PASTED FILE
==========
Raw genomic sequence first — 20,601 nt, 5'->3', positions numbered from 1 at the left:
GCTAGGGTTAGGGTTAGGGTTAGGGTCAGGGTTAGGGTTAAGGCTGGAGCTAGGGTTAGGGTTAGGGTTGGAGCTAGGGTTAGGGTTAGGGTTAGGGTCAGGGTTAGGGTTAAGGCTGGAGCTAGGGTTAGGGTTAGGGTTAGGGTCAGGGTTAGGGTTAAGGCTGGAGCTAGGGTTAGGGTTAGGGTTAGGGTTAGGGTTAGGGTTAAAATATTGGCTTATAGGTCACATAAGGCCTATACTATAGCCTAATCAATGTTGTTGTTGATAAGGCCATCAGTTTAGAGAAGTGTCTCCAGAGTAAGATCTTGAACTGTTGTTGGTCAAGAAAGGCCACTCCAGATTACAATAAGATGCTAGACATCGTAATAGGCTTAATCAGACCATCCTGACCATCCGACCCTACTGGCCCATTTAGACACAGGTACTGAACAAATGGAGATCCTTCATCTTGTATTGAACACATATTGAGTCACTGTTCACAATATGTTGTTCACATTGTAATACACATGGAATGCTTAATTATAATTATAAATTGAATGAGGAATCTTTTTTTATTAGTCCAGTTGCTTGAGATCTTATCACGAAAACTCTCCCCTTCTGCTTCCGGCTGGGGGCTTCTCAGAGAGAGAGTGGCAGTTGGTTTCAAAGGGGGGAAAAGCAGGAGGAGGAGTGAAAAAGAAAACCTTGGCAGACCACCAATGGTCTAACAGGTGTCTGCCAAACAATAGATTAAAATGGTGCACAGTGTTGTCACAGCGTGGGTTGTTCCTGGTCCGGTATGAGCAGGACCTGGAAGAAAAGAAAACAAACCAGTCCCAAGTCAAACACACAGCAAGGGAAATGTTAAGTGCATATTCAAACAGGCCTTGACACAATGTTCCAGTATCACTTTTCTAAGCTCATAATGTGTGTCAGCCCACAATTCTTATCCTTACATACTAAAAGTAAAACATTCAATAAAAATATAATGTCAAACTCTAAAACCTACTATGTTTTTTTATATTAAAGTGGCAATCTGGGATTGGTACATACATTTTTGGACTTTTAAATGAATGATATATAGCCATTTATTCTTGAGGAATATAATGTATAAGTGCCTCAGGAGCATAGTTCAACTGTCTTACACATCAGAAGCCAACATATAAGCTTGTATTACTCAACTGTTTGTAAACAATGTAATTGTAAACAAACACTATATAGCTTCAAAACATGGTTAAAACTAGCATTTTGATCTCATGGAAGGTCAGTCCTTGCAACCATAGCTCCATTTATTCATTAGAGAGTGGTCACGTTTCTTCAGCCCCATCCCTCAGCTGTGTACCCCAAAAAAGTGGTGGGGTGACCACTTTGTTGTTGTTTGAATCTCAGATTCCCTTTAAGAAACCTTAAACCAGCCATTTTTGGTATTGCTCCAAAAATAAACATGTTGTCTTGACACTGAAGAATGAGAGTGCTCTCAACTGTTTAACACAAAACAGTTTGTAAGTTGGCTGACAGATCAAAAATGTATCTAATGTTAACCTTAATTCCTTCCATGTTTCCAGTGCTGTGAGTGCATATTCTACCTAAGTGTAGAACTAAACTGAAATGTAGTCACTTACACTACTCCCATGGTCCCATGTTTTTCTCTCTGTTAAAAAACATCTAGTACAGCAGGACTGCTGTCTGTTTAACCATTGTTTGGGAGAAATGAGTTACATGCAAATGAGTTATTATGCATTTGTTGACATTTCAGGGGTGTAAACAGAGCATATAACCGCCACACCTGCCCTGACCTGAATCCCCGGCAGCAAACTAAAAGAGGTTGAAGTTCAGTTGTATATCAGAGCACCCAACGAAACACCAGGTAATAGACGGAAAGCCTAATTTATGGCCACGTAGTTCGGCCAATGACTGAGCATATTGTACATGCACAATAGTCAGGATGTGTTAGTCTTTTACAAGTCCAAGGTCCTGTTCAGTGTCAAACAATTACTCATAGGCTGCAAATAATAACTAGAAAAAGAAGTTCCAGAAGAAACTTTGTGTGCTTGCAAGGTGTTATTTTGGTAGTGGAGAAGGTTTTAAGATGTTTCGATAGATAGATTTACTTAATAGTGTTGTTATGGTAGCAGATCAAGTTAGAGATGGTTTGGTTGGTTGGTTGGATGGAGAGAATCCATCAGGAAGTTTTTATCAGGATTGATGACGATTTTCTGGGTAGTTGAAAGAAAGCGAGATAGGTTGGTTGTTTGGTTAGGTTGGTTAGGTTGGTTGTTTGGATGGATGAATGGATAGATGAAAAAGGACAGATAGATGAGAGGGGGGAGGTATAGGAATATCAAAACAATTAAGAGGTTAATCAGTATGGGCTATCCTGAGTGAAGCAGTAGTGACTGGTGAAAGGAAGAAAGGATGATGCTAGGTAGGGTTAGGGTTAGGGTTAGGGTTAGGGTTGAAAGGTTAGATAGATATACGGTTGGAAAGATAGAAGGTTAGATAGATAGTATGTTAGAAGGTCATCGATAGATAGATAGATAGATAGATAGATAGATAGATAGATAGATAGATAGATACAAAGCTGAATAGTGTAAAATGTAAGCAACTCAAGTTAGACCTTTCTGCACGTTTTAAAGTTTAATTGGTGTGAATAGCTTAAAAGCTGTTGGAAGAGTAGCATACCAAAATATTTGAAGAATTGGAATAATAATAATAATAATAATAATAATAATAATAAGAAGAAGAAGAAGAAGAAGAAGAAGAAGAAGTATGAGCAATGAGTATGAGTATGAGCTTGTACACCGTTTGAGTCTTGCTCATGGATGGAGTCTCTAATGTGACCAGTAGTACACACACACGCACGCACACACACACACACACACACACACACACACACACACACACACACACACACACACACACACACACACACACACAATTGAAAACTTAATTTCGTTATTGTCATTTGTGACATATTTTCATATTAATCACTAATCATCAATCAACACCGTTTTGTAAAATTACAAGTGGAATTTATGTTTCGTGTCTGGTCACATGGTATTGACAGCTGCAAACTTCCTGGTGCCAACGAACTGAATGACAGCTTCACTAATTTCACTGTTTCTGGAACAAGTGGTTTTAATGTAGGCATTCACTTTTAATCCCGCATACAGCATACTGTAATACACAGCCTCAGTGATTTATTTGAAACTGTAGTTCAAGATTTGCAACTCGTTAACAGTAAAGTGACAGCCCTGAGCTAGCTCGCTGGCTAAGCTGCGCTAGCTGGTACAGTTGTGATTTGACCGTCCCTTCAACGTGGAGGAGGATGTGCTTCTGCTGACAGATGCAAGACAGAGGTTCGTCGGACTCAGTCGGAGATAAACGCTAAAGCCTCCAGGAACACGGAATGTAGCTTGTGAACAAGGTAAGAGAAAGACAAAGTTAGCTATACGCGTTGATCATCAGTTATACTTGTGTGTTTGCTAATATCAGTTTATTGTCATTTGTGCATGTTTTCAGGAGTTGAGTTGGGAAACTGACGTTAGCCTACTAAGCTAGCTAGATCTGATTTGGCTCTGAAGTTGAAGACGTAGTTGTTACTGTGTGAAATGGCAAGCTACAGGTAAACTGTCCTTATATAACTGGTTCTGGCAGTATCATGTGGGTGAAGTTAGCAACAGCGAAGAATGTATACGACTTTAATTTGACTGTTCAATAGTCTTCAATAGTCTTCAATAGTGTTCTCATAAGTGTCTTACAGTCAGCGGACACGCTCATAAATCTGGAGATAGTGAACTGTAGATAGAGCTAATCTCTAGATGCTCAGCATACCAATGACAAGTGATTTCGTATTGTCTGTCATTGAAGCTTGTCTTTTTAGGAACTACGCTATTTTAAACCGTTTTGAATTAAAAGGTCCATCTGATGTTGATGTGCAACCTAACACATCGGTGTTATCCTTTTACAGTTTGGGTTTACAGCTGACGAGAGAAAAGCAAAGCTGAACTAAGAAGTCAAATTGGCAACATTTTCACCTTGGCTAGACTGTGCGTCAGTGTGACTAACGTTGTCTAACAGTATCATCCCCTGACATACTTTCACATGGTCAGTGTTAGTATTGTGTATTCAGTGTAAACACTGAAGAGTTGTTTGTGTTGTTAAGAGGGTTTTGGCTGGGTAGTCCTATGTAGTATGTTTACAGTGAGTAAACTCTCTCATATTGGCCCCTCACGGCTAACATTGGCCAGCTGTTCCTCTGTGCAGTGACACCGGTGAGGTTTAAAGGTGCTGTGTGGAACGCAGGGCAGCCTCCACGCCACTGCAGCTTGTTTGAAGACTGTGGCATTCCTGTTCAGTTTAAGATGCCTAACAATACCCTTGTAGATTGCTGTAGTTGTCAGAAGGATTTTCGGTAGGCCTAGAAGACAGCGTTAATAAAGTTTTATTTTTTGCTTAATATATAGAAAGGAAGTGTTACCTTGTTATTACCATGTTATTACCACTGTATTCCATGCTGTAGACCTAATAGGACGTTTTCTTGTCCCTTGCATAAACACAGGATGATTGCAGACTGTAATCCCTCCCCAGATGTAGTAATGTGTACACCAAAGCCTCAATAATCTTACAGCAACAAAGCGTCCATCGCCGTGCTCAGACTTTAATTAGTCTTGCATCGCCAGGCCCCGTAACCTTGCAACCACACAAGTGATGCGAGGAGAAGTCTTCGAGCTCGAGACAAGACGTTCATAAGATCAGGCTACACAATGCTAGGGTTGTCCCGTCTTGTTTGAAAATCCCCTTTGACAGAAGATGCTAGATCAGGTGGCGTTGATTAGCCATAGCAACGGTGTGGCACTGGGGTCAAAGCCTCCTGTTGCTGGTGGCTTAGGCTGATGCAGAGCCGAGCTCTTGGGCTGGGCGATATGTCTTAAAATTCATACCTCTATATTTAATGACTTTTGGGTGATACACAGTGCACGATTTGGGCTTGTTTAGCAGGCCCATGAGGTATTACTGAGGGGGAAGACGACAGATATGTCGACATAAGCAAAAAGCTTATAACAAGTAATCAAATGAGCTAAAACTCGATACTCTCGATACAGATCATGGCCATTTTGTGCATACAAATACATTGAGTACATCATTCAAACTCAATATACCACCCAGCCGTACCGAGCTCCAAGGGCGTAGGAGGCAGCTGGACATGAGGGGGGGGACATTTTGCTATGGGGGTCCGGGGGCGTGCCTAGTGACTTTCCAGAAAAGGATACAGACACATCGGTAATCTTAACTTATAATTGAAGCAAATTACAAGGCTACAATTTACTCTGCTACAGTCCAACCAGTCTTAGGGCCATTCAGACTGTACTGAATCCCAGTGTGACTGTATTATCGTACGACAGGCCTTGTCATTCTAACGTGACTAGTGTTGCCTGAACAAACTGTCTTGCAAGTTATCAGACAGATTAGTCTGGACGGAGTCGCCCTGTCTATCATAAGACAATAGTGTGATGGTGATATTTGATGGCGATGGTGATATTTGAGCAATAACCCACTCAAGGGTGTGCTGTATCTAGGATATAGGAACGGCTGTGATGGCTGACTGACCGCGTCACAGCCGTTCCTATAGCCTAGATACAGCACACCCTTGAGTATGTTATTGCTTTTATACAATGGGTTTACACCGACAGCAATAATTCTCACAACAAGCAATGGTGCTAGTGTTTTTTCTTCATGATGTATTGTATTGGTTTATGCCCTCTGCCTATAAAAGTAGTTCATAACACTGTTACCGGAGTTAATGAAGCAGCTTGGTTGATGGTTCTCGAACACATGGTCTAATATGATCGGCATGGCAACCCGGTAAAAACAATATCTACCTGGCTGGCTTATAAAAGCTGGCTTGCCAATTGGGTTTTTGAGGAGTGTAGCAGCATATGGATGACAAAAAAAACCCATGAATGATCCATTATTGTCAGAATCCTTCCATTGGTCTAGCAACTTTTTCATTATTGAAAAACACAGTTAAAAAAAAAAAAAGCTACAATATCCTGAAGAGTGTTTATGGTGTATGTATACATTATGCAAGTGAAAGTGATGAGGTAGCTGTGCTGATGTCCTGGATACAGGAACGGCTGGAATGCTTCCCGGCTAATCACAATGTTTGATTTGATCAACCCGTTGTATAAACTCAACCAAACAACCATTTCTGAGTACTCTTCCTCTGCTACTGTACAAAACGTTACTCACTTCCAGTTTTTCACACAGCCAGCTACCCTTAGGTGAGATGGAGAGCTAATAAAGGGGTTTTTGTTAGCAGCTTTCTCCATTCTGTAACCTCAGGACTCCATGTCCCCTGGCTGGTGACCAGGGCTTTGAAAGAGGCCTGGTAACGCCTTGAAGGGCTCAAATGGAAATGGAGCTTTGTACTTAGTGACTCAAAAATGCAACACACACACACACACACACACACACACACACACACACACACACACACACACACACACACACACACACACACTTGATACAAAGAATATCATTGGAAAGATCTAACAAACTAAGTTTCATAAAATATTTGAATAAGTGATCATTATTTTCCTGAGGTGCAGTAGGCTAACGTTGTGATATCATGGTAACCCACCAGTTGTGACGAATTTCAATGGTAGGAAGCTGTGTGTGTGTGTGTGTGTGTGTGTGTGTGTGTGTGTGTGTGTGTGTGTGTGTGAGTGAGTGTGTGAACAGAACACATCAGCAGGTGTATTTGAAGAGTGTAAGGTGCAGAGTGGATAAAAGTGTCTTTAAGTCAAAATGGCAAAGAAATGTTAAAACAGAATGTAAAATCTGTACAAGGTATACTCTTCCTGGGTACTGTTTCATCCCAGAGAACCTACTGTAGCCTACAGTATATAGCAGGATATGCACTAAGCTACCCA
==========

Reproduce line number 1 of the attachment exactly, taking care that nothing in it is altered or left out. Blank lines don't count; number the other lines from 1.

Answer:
Raw genomic sequence first — 20,601 nt, 5'->3', positions numbered from 1 at the left: